“The Kings of the World” by Laura Mora is full of breathtaking images. The road trip in Colombia follows a group of four teens as they attempt to begin a new life away from the violence and poverty they have grown up with.
As the film progresses away from the bustling streets of Medellin and into the misty Andean hills, Mora captures a gorgeous and illuminating view of this country in a change. Every frame begs to be studied for the way in which it conjures the promise of futures and liberties while also emphasizing the pitfalls and dangers associated with such possibilities.
One such early photo depicts Rá (Carlos Andrés Castaeda), shirtless and courageous, astride a white horse in the middle of a deserted city street. This is our first encounter with this young man.
Alone atop this untamed horse, he appears both majestic and boyish, like something from a fairy tale, if fairy tales could depict paupers in a city that still bears the scars of a decades-long war.
The horse, with its promise of wide-open plains and unobstructed horizons, gradually emerges as an appropriate repeating motif in Mora’s sequel to her 2017 sicario drama “Killing Jesus.” As with that award-winning film, Mora focuses not on the everyday violence faced by Colombians, but rather on its concrete repercussions on their lives.
- Girl Picture Review: What is the Plot of the Story and What Happened at the End?
- Don’t Look Up Movie Review: What is the Political Message Behind Don’t Look Up?
Rá is one of many displaced people who had to live on the streets, but he may have found a means to escape this existence. The government has agreed to return Rá’s grandmother’s seized land (in accordance with restitution decrees aimed to assist Rá). A judicial triumph of this magnitude is the glimmer of hope Rá needs to envision a new life. In addition to his brother (Cristian David’s Culebro), he brings with him three street children (Brahman Acevedo, Davison Florez, and Cristian Campaa) whom he has adopted and cared for.
Their journey is risky, but not just for obvious reasons. They are five boys who play at being men or the men they have been trained and conditioned to be: violent, irascible, self-centered, and occasionally tender.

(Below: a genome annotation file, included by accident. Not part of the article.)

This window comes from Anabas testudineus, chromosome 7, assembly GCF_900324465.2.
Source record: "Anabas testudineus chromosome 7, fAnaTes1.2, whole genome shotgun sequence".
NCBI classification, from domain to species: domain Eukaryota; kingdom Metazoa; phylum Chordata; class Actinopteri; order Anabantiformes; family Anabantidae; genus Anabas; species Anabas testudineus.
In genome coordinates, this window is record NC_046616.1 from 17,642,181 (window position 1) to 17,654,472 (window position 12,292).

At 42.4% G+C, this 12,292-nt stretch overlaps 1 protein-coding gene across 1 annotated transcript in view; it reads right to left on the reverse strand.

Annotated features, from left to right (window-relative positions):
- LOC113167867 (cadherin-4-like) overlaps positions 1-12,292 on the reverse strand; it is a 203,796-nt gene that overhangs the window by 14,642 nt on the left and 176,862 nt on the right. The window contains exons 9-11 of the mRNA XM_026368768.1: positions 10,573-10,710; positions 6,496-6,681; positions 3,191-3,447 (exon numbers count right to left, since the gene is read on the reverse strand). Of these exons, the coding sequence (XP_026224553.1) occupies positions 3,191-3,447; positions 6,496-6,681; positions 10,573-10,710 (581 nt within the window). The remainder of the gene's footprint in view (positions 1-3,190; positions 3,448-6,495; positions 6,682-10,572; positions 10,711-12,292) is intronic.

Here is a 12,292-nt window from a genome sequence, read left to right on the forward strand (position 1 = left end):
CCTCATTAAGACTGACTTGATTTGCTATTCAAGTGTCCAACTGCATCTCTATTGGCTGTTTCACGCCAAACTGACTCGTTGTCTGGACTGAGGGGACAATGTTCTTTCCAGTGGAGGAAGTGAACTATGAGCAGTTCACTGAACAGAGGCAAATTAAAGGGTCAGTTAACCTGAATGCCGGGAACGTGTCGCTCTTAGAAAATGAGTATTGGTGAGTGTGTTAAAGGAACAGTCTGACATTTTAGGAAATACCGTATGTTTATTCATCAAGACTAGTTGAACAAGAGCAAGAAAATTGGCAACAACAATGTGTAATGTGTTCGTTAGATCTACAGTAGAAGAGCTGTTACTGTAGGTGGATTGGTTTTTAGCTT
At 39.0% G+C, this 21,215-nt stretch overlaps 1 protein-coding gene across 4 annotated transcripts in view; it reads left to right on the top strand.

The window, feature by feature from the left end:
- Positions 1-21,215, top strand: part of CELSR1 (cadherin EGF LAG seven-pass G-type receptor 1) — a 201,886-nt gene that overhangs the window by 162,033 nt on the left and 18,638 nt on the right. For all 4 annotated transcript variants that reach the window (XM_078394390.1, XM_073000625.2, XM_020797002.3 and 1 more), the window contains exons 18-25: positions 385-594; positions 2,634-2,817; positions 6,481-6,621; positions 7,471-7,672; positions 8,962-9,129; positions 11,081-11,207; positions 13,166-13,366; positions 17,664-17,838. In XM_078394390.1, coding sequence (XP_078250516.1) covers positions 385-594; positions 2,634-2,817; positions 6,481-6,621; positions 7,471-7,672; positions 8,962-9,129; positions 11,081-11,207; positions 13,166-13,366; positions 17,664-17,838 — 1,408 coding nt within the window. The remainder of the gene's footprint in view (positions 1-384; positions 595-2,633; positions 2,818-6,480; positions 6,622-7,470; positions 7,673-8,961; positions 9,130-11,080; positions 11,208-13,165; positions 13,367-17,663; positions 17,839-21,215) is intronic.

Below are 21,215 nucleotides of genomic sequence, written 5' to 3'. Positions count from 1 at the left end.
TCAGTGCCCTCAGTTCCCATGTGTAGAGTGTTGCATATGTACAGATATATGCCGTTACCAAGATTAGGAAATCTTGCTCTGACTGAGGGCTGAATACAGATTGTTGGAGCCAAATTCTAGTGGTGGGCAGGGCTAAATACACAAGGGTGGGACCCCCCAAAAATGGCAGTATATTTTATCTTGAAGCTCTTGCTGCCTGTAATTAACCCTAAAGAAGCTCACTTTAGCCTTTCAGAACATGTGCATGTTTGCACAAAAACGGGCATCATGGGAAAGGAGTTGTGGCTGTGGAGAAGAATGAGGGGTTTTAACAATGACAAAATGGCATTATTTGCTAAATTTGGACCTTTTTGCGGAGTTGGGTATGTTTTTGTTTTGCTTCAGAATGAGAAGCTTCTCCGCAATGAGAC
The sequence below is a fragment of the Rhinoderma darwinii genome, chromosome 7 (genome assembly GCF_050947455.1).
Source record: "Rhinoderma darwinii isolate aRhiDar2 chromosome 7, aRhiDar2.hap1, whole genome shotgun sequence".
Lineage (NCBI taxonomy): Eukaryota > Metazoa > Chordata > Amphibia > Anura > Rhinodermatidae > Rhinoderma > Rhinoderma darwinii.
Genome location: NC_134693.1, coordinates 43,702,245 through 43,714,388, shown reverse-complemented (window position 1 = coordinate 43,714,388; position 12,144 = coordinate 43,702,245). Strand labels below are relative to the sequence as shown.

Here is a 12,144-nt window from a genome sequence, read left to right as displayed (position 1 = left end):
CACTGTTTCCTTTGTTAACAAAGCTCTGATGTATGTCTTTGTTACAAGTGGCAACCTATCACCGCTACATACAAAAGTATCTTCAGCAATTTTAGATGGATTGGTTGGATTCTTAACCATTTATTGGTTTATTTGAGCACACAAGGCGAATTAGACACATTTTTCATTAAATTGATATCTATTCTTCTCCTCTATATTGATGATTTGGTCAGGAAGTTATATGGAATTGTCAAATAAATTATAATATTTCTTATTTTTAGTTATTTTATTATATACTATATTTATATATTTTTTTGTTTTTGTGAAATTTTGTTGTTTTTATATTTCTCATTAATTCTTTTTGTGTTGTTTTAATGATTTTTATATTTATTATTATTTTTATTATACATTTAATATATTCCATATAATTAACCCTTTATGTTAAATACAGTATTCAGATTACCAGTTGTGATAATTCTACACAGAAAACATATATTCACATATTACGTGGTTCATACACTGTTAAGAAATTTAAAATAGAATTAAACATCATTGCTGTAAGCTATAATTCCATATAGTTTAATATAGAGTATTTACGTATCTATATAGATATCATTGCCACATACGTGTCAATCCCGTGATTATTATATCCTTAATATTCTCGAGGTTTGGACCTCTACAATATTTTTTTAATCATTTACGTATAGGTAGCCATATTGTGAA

Indeed, their confrontations, particularly between Rá and Culebro, rapidly escalate beyond normal roughhousing; their hostility may easily become lethal. All of them travel with weaponry designed for both self-defense and preemptive assaults.
Mora, in collaboration with co-author Maria Camila Arias, draws a compelling portrayal of a gang of wild guys who battle to escape the script written for and by them. Boys like them are violent by nature and design.
Their lives are both valuable and tenuous. On Colombia’s steep, twisting country roads, their daring is nearly mistaken for fearlessness when they mount their bicycles on the back of freight trucks. Instead, it serves as a reminder that they have always lived dangerously. And there they have established a home, however temporary and fragile.
The film’s style appears to be in stark contrast to the story’s harsh edges (there will be bloodshed and deaths, you must know). Except that Mora and her cast deftly position this story on the border between a waking daydream and a nightmare. This opening image of Rá on the white horse is accompanied by his somber voiceover, which asks viewers to imagine a world in which all the men have fallen asleep and all the globe’s fences have caught fire.
Even before we witness him fending off intruders with a knife, cursing out government officers for their inactivity and inadequacies, or pinning his brother to the ground in righteous rage over lost inheritances, we get a glimpse of the vision this wounded young man puts his hopes on. Only a world devoid of men would grant him his independence. Unfortunately, he must continuously negotiate a world where he cannot avoid them and can only become one.
- Mayfair Witches Review: Who Was the Most Powerful Mayfair Witch?
- House Party Review: Lebron James Provides a Strong Assist for This Silly Comedy Reboot
At times resembling a documentary (such genuine are the performances that Mora coaxed from these nonprofessional performers, and so subtle is David Gallego’s dynamic cinematography), “The Kings of the World” is shot with a pleasant gentleness.
There may be perils ahead, but Rá and his merry band of Lost Boys are firmly rooted in the conviction that any future is possible. Consequently, theirs is a story of ongoing survival, even as women contend with bigoted mobs and seek safety in makeshift brothels. Even with its pompous name, “The Kings of the World” is a quiet triumph as a mournful journey toward a brighter future. As a metaphor for a nation and its people, it is truly miraculous.